John Griffin has a six-foot high fence that the City of Manteca says is 30 inches too high.
The homeowner in the Chadwick Square neighborhood just north of McParland School was told it was creating a visibility issue. While his home faces the 1900 block of Hyde Park Lane, the fence in question is along the side of his home on Devon Lane.
It is not making Griffin happy because:
• there appears to be no issues with sightlines as the side yard fence is along a pass through street that has no houses or driveways facing it.
• the closest intersection is 30 feet away.
• he inventoried at least 20 other violations in his neighborhood that he believes are either code violations or creating serious visibility concerns.
But what irks Griffin the most is what he believes is selective enforcement that singles out individuals on a complaint basis only.
“I’ve received nothing but compliments on how the fence design improves the neighborhood,” Griffin said.
The fence falls within the five-foot setback from the sidewalk’s edge where city rules dictate fencing cannot be taller than 42 inches. Once the setback reaches five feet, a fence up to 7 feet high would be legal. The rule was put in place for safety purposes to make sure there is always an adegquate sightline for vehicles whether they are on the street or backing out of driveways.
Griffin was told there are no variances. He also was informed that the city had received one complaint about the fence.
City Manager Karen McLaughlin confirmed that noting that the Community Development Department staff cannot grant a variance unless there are reasons delineated in the zoning code to allow them to do so. She said the homeowner could file for a variance but he’d have to come up with a way to justify it that can convince the Planning Commission they can legally grant an exception.
It would be an extremely long shot, though. And he’d have to pay a fee to have a variance request processed. As it is, a contractor has told him it will cost $1,500 to move the fence back three feet to make it comply with city rules.
“There is the letter of the law which we are in violation but there is the spirit of the law which common sense will tells (you) we are not (in violation),” Griffin said. “. . . We understand the height requirement of the code is for safety and visibility but this fence poses no threat to either.”
What Griffin termed “selective enforcement” and acting on just one complaint is what frustrates him the most about the situation.
“It is appalling to me that we could write such trivial codes as to pit neighbor against neighbor in the name of the common good,” he said.
McLaughlin said the city’s code enforcement strategy is neither purely complaint driven or done en masse. Instead, McLaughlin said Manteca employs a “hybrid” approach.
Manteca avoids ‘Gestapo” approach for enforcement
She said using complaint driven enforcement alone by zeroing in on one property owner creates a situation where bickering neighbors can use code violations - and ultimately the city - to carry out their dispute. McLaughlin said if the city employed sweeping enforcement of all code violations it would be a “Gestapo” like approach.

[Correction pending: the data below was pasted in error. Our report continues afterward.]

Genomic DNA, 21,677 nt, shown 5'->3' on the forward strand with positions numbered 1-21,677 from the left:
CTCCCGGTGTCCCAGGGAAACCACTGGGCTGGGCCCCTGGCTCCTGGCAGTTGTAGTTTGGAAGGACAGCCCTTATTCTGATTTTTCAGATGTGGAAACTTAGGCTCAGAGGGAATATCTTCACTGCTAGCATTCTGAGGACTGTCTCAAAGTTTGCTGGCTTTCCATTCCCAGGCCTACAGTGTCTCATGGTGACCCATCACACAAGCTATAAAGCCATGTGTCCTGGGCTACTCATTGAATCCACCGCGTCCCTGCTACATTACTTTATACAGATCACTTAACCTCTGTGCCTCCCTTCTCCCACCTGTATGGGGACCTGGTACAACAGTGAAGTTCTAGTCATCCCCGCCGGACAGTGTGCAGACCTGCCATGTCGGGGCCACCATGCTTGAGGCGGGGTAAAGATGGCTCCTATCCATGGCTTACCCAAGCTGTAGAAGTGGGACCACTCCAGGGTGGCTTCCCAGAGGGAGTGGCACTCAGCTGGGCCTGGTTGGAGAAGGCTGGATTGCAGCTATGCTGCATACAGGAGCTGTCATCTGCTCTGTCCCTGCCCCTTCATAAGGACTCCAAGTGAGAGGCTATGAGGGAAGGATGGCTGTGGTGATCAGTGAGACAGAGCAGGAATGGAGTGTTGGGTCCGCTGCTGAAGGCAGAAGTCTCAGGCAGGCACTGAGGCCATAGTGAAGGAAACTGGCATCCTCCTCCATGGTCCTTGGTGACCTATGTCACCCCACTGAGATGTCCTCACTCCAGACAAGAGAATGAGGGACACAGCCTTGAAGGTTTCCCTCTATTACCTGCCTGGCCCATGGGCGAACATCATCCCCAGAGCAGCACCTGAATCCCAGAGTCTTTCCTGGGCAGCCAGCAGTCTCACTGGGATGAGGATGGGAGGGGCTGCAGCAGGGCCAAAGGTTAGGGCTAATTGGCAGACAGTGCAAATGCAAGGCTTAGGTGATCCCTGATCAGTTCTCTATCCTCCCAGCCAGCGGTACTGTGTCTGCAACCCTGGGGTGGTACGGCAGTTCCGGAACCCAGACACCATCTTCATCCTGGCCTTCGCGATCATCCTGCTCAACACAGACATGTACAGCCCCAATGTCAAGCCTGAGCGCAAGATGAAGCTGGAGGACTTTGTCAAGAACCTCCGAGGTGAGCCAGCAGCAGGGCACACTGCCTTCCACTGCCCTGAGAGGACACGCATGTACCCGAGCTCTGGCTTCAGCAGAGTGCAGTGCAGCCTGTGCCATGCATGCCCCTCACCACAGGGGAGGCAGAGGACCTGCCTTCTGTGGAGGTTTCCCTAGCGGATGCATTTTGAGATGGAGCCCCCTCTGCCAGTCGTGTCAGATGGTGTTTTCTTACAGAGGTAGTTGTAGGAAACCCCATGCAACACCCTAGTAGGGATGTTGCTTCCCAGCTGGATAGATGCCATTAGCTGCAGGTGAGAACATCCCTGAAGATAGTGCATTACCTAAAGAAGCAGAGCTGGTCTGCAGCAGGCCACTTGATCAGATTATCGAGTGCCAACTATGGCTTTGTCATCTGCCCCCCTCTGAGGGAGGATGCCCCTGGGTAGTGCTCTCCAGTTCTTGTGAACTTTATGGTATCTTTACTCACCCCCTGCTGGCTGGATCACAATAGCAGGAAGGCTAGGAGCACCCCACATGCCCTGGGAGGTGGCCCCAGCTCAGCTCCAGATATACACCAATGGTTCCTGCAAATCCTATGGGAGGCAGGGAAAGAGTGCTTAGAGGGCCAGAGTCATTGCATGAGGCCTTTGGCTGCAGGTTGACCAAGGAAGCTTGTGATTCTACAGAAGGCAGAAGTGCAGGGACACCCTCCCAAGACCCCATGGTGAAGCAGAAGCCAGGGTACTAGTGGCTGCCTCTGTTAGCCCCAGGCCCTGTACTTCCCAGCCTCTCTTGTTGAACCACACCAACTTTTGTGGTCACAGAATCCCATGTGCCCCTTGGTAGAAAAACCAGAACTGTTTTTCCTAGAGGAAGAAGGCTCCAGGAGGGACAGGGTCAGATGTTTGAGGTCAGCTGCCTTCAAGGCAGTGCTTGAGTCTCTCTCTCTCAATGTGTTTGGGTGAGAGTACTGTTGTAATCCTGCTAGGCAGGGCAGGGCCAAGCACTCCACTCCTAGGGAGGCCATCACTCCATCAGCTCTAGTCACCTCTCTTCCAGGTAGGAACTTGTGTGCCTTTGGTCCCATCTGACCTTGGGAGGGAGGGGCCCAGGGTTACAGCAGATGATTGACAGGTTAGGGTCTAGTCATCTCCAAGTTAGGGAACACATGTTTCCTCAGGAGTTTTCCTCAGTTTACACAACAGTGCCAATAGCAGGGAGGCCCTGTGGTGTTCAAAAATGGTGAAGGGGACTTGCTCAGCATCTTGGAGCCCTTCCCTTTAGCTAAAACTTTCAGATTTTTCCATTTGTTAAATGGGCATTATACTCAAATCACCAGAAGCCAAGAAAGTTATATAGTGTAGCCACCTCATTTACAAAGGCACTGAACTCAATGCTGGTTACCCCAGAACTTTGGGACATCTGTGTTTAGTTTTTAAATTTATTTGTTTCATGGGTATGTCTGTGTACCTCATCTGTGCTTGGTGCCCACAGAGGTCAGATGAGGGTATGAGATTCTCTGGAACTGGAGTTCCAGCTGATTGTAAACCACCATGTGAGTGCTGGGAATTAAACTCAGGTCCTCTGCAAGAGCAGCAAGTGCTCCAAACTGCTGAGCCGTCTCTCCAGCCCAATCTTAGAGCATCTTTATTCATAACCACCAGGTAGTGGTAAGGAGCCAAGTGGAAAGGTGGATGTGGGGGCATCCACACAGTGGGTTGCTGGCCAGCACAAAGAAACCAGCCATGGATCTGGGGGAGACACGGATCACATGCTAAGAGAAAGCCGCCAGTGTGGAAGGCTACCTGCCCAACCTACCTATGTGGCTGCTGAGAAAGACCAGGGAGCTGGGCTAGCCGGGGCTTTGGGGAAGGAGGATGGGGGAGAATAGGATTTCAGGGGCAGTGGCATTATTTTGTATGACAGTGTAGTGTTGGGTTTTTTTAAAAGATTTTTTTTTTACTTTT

Manteca has settled for the hybrid approach. That means when they do get a complaint, they go out and assess it. And if it is indeed a violation, they then make a look “as far as the eye can see” from that spot to see if there are similar code violations. If they are, they then cite those violators as well.
That is what happened earlier this year to Doug Zirpel who lives on a cul-de-sac near Sierra High. A city building inspector checking a re-roofing job several doors down noticed that his shade structure at the side of his nearby home was too close to the fence line plus had electrical work not done with a permit. As a result Zirpel was cited as where other nearby violators.
That prompted Zirpel to do a windshield inspection of the streets going to and from the cul-de-sac where he noted about 30 various code violations.
And while some may be violations, McLaughlin said staff when checking will discover what some believe are violations actually aren’t after closer inspection and reading of the appropriate code. She stressed she did not believe that code enforcement officers look over fences for violations.
In addition to enforcing city codes, Manteca’s code enforcement also concerns itself with state codes that set building standards that the city can’t allow deviations from
In Zirpel’s case, a city employee made the complaint. McLaughlin was unable to ascertain how the city received the complaint involving Griffin’s fence.
McLaughlin said it is the city’s policy to work with those who are cited for code violations. In the case of Griffin, he was cited in July with a 10-day compliance order. But after the city was contacted and Griffin indicated he couldn’t get the contractor back to move the fence until September, they were given additional time.
Zirpel has requested time on an upcoming City Council agenda to discuss the city’s code enforcement process.